One of the story lines about President Obama’s “red line” against Syria’s use of chemical weapons is that he stumbled into it, and now, having done so, is looking to Congress or the Russians to bail him out. That is a complete misreading of the record.
What has gone on for the past 15 months has been a continuous game of cat and mouse, with Obama being the cat and Syrian’s President Bashar al-Assad the mouse. Every time the U.S. received intelligence that Syria was preparing chemical weapons for use, the U.S. issued a strong public statement. Casual readers of the news may think that this Syria red line just came out of the blue, but really it didn’t.
You can fault Barack Obama for not selling to the public the red line better, or you can blame us in the press for not paying much attention to the red line until last month, or you can blame last year’s U.S. presidential election campaign for being more focused on the attack against U.S. diplomats in Benghazi than a far more important war in a far more important country, Syria. [In two years, 100,000 people have died in Syria. It took nearly 10 years of war in Iraq after we invaded in 2003 to kill that many Iraqi civilians.] But you can’t say with much justification that Obama did a big “oops” into the Syrian mud puddle.
This red line was drawn purposefully and publicly. It actually started emerging in June 2012 and has been evolving since. You can even find antecedents for the red line in Obama’s acceptance speech in December 2009 for the Nobel Peace Prize.
Statements from Obama, the White House, and the Defense and State departments have been consistently forceful for more than a year now, as I’ll outline below, and the evidence points strongly to the president believing that this is something that the world community should be outraged about, and not just an ad hoc position he fell into one day. And he has taken steps consistently to let the Syrian regime know that this would be a red line for the United States.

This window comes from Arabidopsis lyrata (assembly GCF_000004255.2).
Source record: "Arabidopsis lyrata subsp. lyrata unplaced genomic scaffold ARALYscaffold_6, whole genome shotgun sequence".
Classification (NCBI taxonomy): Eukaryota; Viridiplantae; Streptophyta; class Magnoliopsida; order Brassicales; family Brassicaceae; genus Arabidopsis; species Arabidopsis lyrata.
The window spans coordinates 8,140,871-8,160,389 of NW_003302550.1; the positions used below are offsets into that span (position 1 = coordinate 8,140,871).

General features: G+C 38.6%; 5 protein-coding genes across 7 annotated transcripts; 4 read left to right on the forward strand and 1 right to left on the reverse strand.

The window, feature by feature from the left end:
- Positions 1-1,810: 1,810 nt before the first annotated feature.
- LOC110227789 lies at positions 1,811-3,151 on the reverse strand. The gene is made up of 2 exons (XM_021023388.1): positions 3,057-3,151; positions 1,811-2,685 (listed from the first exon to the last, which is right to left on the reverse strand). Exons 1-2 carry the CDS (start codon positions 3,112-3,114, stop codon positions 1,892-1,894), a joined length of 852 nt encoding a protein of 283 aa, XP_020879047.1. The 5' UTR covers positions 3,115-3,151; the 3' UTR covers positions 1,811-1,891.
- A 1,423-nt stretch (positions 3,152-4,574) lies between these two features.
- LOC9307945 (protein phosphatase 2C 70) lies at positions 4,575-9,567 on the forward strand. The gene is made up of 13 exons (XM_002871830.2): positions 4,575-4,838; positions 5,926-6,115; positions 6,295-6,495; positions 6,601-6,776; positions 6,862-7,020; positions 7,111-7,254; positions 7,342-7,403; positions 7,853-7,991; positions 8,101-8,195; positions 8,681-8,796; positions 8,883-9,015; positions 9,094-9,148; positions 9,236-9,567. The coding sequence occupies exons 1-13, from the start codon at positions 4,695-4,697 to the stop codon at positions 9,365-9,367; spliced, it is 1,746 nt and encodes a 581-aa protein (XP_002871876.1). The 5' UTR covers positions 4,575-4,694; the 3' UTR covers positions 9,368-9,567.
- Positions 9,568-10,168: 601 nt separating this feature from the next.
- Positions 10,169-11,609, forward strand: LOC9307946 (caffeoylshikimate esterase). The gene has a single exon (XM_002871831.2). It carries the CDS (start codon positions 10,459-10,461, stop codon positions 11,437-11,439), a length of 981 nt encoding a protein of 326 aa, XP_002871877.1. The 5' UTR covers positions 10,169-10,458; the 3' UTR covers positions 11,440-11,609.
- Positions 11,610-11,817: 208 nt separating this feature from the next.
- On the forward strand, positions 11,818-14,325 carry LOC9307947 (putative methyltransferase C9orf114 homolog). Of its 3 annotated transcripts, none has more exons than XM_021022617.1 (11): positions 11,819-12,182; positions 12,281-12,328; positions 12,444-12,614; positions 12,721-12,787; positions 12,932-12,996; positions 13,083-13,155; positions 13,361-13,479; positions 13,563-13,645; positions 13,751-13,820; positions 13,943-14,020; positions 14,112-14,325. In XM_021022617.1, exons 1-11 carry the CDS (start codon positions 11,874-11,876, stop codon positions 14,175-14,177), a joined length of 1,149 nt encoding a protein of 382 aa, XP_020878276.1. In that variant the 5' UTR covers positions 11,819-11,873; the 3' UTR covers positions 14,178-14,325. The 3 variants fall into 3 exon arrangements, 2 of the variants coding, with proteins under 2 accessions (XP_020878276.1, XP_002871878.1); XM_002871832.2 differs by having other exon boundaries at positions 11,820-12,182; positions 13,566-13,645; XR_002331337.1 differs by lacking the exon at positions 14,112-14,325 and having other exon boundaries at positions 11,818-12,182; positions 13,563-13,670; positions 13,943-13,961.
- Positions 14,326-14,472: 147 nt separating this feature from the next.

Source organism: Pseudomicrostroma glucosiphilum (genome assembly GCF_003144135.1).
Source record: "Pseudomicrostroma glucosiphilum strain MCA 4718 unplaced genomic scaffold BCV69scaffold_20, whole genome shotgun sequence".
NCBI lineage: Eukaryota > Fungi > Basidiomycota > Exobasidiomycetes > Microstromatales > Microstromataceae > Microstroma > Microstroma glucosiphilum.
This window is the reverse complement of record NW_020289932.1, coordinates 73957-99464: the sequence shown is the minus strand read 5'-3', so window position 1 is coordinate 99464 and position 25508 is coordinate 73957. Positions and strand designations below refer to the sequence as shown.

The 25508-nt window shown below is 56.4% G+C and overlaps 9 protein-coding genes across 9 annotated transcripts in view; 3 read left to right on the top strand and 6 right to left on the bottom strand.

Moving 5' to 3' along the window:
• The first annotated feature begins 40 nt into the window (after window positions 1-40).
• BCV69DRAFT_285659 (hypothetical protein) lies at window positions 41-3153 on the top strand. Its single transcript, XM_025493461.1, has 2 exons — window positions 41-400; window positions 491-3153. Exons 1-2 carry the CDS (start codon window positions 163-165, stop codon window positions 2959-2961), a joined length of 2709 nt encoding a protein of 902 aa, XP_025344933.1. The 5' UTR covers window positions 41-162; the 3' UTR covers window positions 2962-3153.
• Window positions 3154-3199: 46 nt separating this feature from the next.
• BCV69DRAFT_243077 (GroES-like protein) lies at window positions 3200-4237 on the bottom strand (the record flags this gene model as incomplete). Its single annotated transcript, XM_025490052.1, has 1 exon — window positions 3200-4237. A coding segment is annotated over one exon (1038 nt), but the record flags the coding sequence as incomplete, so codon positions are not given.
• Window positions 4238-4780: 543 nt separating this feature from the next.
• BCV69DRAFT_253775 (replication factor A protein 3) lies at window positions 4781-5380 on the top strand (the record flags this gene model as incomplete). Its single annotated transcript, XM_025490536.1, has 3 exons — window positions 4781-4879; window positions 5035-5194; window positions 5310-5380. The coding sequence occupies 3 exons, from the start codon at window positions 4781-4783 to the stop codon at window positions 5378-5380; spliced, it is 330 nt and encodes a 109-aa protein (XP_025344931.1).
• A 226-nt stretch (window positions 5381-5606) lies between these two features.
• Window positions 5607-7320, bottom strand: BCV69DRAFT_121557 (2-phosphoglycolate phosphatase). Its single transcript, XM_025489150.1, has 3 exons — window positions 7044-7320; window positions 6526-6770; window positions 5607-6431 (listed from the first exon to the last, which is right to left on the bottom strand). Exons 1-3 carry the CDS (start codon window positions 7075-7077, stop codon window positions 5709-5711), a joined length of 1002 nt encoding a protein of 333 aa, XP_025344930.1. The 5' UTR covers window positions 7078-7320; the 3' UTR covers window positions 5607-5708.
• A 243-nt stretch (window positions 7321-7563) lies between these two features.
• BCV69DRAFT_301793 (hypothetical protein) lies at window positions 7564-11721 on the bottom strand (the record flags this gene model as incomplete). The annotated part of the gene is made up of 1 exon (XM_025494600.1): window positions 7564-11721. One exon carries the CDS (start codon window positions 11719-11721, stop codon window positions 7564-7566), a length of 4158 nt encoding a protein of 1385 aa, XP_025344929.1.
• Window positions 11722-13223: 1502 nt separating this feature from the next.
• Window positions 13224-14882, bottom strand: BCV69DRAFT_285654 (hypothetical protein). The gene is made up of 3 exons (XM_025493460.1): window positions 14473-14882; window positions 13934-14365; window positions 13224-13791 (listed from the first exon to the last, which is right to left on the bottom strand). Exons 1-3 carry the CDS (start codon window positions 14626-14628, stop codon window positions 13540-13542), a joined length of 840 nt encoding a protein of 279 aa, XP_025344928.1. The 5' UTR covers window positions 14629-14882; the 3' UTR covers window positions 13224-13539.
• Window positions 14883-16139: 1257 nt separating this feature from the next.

The disposition and potential use of Syria’s chemical weapons has actually been a concern to U.S., Israeli, and Jordanian intelligence agencies since the Syria civil war first started heating up in mid-2011. Syria is thought by most arms control experts to have the world’s third largest stockpile of chemical weapons, after Russia and the United States. Moscow and Washington, under a treaty, are slowly destroying all of their chemical weapons under international monitoring.
The concern also accelerated over the course of the civil war as it became apparent that Syria, according to the rebels and human rights groups, and U.S. intelligence, was using just about every weapon in its arsenal against its own people: Scud missiles, which can destroy entire buildings, helicopter gunships to shoot civilians from the air, cluster bombs, and thermobaric weapons, which are fuel-air incendiary bombs, akin to napalm, which can burn wide swaths of territory, or people.
It appears that the U.S. government, and perhaps the Israeli government too, sent a private message to Assad sometime in June or July of 2012 warning him not to use, or transfer to any terrorist group, any of his chemical weapons. We know this because the Syrian Foreign Ministry spokesman, Jihad Makdissi, called an unusual and sudden press conference on July 23, 2012, that was featured live on Syrian state television. In that conference, the spokesman, according to the New York Times and the Associated Press, confirmed for the first time publicly that Syria possessed chemical weapons (something Damascus had always dodged before) but vowed that it would never use them against its own people. Makdissi also said that the weapons were under firm control of the military’s generals and are not likely to be lost to the rebels.
Makdissi added that the only time Syria would ever use chemical weapons is if the country were attacked by a foreign power. And he said he called the news conference to resist foreign pressure about the chemical weapons, which he said the United States was using as a pretext to invade Syria.
Indeed, the day after Jihad Makdissi, on July 24, 2012, made his statement, Obama made his first public statement about Syria’s chemical weapons. “Given the regime’s stockpiles of chemical weapons, we will continue to make it clear to Assad and those around him that the world is watching — and that they will be held accountable by the international community, and the United States, should they make the tragic mistake of using those weapons,” Obama told a Veterans of Foreign Wars convention in Reno during a campaign swing through Nevada.
Notice that Obama said “continue to make clear,” meaning that some message had already been sent to Assad.
A month later, on August 20, at a White House news conference, Obama was asked about Syria and used, pointedly, the red-line language, twice. It wasn’t random or ad hoc, it was clearly purposeful, as are about 90 percent of presidential statements at news conferences. Here are Obama’s comments:
“I have, at this point, not ordered military engagement in the situation. But the point that you made about chemical and biological weapons is critical. That’s an issue that doesn’t just concern Syria; it concerns our close allies in the region, including Israel. It concerns us. We cannot have a situation where chemical or biological weapons are falling into the hands of the wrong people.